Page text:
Exactly how much do you need to spend on a gaming PC to get a build that’s worth your time? Well, it really depends on if you plan to use that PC for anything other than basic stuff & gaming, and roughly how good you want those games to actually look.
Some people might be okay spending $500 on a budget build, but others might have to spend upwards of $1000 to exceed their expectations. It’s all about what you need.
One thing to keep in mind is that I’m not considering the price of an operating system, monitor, keyboard, mouse or audio. If you don’t have any of these things (most people won’t have a copy of Windows laying around), expect to add roughly another $300 to the cost of your desktop. Roughly $100 for your OS, another $100 or so for a decent monitor, $50 for a keyboard / mouse and then another $50 for either a headset or speakers.
This is probably you
Most of us only need a solid mid-range build capable of playing basically anything on high settings or better. But, what exactly does that mid-range build look like, how much is it going to cost, and what kind of performance will we get?
For starters, everyone’s going to have a different definition of what “mid-range” might be, but as far a gaming PC goes, mid-range is around $600-$900 USD. With that said, the best build will always be the one you customize for your own needs.
People looking at mid-range builds should be getting an Intel i5 CPU (no, you don’t need an i7), 8GB+ of RAM, and a solid 4GB graphics card (GTX 960 / 970 or R9 380x / 390). Plus a solid power supply, motherboard & storage, etc. Check out my $800 gaming PC build if you need an example. A build like this would be great for 1080p gaming (the most common), and depending on the exact setup you choose, you’ll be getting 40-60+ fps in almost any game on high settings or better. Games like CS: GO will perform way better and you’ll be getting closer to, or more than, 100fps.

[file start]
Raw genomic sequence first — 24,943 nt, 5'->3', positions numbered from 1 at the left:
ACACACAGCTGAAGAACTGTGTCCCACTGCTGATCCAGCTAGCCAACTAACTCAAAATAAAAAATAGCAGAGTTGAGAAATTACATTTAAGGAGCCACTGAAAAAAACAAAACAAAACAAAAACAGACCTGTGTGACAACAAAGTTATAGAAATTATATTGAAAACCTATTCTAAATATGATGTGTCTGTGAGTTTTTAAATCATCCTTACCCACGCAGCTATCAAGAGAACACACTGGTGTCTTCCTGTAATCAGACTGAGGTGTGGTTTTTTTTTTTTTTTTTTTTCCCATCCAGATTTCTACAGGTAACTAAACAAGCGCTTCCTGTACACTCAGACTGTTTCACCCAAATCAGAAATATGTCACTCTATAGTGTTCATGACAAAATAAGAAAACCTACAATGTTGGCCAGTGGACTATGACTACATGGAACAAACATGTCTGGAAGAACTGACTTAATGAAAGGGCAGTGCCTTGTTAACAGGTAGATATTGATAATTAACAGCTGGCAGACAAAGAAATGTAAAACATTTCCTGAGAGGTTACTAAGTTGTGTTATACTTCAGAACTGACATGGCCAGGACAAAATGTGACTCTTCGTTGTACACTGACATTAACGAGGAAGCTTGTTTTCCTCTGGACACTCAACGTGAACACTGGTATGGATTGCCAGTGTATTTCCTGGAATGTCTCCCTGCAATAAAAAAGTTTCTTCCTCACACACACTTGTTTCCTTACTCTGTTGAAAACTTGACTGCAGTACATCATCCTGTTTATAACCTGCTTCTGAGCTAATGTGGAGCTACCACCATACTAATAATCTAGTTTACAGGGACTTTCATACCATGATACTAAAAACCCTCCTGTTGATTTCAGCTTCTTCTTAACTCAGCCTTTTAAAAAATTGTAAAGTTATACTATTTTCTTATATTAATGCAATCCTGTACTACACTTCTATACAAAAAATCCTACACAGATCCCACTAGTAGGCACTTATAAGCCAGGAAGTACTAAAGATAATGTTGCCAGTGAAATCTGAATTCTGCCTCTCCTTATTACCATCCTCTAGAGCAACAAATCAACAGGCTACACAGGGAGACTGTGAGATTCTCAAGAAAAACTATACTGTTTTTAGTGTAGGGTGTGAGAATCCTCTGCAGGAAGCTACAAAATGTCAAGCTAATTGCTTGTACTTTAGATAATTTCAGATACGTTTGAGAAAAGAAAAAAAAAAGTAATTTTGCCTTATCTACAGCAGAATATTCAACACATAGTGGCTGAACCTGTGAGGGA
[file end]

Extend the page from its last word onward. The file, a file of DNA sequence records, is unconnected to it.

You could almost consider a good budget-level $500 build “mid-range” with the power you’re able to get for that much these days. I mean, an FX 6300, a GTX 950 and 8GB of RAM on top of 1TB of storage is actually pretty decent! A build like this won’t let you max out The Witcher 3 or GTA: V, but you’ll be able to run them surprisingly well. You’ll be able to run basically anything that’s considered “next-gen” with a mixture of mid-high settings in 1080p while getting at least 30fps – better than your Xbox One or PS4 for sure.
Keep in mind that most builds in this range aren’t really the best for overclocking, and I really wouldn’t recommend it. If overclocking is your ultimate goal you should be planning to spend at least $1000 for adequate parts. You could definitely put together a cheap build for OCing for under $1000, but you’ll have to either buy cheap parts or sacrifice performance somewhere crucial.
If you’re the kind of person who expects the best performance in all scenarios possible, or you want to overclock the crap out of your PC, then you’re going to have to spend a little more to get a little more.
Starting at around $1000, you can get top-level 1080p performance and have the ability to run literally anything in 60fps or more (for now), plus have the ability to do some decent overclocking. Looking for even better performance, or to jump into 1440p? Then $1200-$1500 should get you set up.
Or, if you wanted to be really overzealous, for around $2200 you can build a complete behemoth running 2x GTX 980ti in SLI, an i7 6700K and some other overkill parts.
Most people aren’t really going to need a build like this, but it’s always nice to be able to run absolutely anything you want maxed out without dropping frames. Basically, if you’re spending this much it’s probably because you really enjoy the best games on the highest settings and can’t stand anything less, right?
By now I hope that I’ve been able to give you some kind of idea about how much you’re going to have to spend on a gaming PC. You don’t necessarily have to spend insane amounts of money to get great performance, and you can eaasily beat what a console offers for not very much more than the average cost of a PS4. Just stay away from those cheaper prefabricated builds, they usually suck.
- $500-$900 = pretty much what everyone needs
- $1000-$1400 = “enthusiast level”
- $1500+ = You want 1440p, 4k, or bragging rights
What do you think? Let me know below!